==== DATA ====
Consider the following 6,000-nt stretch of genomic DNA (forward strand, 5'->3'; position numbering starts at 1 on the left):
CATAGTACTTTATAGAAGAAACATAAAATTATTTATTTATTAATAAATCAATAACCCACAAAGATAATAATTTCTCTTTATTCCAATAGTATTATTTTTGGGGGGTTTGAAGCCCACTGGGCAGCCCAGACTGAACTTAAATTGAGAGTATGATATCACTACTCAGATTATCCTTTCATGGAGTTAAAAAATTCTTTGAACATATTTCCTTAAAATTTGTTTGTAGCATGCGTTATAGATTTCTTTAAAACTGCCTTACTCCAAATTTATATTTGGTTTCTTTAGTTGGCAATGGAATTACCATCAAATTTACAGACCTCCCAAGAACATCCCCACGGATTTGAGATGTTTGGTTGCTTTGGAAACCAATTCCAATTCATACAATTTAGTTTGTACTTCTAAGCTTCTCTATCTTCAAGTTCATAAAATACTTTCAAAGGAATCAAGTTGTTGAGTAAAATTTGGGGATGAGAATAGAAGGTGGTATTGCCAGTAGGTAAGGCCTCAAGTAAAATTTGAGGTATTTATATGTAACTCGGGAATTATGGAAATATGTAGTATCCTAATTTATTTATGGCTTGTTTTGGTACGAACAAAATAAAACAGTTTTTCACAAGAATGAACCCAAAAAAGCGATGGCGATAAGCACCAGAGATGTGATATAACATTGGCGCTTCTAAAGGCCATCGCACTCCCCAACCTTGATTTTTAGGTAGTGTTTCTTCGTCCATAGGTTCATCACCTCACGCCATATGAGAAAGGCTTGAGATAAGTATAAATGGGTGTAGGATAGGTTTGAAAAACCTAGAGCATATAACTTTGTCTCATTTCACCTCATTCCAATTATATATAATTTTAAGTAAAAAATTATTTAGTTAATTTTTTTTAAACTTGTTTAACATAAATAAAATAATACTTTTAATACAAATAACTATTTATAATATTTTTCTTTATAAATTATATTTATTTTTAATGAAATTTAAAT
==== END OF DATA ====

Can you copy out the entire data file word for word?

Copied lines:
Consider the following 6,000-nt stretch of genomic DNA (forward strand, 5'->3'; position numbering starts at 1 on the left):
CATAGTACTTTATAGAAGAAACATAAAATTATTTATTTATTAATAAATCAATAACCCACAAAGATAATAATTTCTCTTTATTCCAATAGTATTATTTTTGGGGGGTTTGAAGCCCACTGGGCAGCCCAGACTGAACTTAAATTGAGAGTATGATATCACTACTCAGATTATCCTTTCATGGAGTTAAAAAATTCTTTGAACATATTTCCTTAAAATTTGTTTGTAGCATGCGTTATAGATTTCTTTAAAACTGCCTTACTCCAAATTTATATTTGGTTTCTTTAGTTGGCAATGGAATTACCATCAAATTTACAGACCTCCCAAGAACATCCCCACGGATTTGAGATGTTTGGTTGCTTTGGAAACCAATTCCAATTCATACAATTTAGTTTGTACTTCTAAGCTTCTCTATCTTCAAGTTCATAAAATACTTTCAAAGGAATCAAGTTGTTGAGTAAAATTTGGGGATGAGAATAGAAGGTGGTATTGCCAGTAGGTAAGGCCTCAAGTAAAATTTGAGGTATTTATATGTAACTCGGGAATTATGGAAATATGTAGTATCCTAATTTATTTATGGCTTGTTTTGGTACGAACAAAATAAAACAGTTTTTCACAAGAATGAACCCAAAAAAGCGATGGCGATAAGCACCAGAGATGTGATATAACATTGGCGCTTCTAAAGGCCATCGCACTCCCCAACCTTGATTTTTAGGTAGTGTTTCTTCGTCCATAGGTTCATCACCTCACGCCATATGAGAAAGGCTTGAGATAAGTATAAATGGGTGTAGGATAGGTTTGAAAAACCTAGAGCATATAACTTTGTCTCATTTCACCTCATTCCAATTATATATAATTTTAAGTAAAAAATTATTTAGTTAATTTTTTTTAAACTTGTTTAACATAAATAAAATAATACTTTTAATACAAATAACTATTTATAATATTTTTCTTTATAAATTATATTTATTTTTAATGAAATTTAAAT